Almost everyone who travels into Mexico will become aware of the ancient cultures that once populated this part of the world and the cities they built. Over the last decade of traveling in Mexico we have visited several of these ancient sites, and walked on stones that were laid so many centuries ago.
The indigenous people of Mexico domesticated of corn about 9000 years ago, and went on to build large, complex societies.
Much of this Mesoamerica legacy stands in the remains of pyramids scattered through the country and down into Central America. According to one source, there are 4000 separate sites of ancient ruins, most of which have not been uncovered. These cities, each flourished for many centuries, and for various reasons, expired, and were abandoned. The jungle then grew back around them and over them, and they mostly disappeared.
We stopped at the RV Park in Cholula and walked across the city to the site of The Great Pyramid of Cholula, also known as Tlachihualtepetl. It is the largest archaeological site of a pyramid (temple) in the Americas. The pyramid stands 55 metres (180 ft) above the surrounding plain and in its final form it measured 400 by 400 metres (1,300 by 1,300 ft).
We got a very good guide, Proferio, a retired biology teacher, who spoke excellent, if deliberate English. He first took us through the museum and explained the models, and then on a hike around the site. When the Spanish arrived, they built a church on the top of the pyramid.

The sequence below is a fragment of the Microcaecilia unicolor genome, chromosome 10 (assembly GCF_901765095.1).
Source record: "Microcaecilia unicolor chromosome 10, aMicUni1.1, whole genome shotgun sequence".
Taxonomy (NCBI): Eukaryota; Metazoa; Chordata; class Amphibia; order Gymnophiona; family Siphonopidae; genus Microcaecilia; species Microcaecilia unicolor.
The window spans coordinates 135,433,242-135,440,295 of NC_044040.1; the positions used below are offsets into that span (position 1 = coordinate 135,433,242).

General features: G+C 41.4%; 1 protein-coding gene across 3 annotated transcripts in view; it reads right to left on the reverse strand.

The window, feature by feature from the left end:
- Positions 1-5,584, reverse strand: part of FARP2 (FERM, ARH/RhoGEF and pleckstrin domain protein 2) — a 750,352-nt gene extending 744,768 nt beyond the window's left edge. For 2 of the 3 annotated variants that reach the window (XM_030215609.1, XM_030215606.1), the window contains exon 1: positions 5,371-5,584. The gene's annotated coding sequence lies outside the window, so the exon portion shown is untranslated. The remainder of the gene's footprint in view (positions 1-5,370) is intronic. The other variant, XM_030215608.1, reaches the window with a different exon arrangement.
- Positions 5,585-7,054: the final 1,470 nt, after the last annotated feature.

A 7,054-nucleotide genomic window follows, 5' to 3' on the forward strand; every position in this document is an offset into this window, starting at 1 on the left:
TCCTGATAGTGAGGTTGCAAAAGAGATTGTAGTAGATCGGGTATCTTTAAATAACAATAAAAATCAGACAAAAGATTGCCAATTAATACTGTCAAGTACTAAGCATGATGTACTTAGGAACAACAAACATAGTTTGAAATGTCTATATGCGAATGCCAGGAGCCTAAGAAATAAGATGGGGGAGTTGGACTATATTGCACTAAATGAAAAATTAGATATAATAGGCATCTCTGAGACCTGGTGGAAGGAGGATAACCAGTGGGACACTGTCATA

A couple of days later we arrived at an rv park we knew near Palenque.
The Palenque ruins date back to 100 BC to its fall around 800 AD. After its decline it was absorbed into the jungle, but has been excavated and restored and is now a famous archaeological site attracting thousands of visitors.
By 2005, the discovered area covered up to 2.5 km² (1 sq mi), but it is estimated that less than 10% of the total area of the city is explored, leaving more than a thousand structures still covered.
As we approached the coast we had an opportunity to stop along the highway near several more sites. We were at a Pemex (gas station) when the attendant spoke some English. We were considering staying there for the night, and the Pemex guy, Abram mentioned that he was soon coming off shift and could take us to visit the nearby ruins a of Kohunlich. We all, including Pippin, squeezed into Don & Pat’s van and spent a lovely afternoon hiking around another remnant of ancient life.
The site was settled by 200 BC, but most of the structures were built in the Early Classic period from about 250 to 600 AD.
Abram showed us a tree that had peeling bark, which the locals call a “tourist tree”. Yes, it is because many of the pink people from the north come down for their holidays and get sunburned.
It is somewhat mind-bending to see these old sites and hear about these ancient history. We have learned that little is clearly known about these ancient cultures. Their populations grew and subsided several times. They were scientifically advanced in many areas, and very spiritual, building great temples wherever they settled. For this they needed to cut down vast forests of trees to burn limestone to make cement which may have caused a breakdown in their water and food supply.
There are few remaining traces of their written history, as when the Spanish arrived in the 1500’s, they destroyed all that they found. Still, their descendants have survived and largely adapted and integrated to modern life. True indigenous people make up a very small proportion of Mexican population. The vast majority is comprised of Mestizoes -- people of mixed heritage. A nice blend to what there is from the old and the new, I think.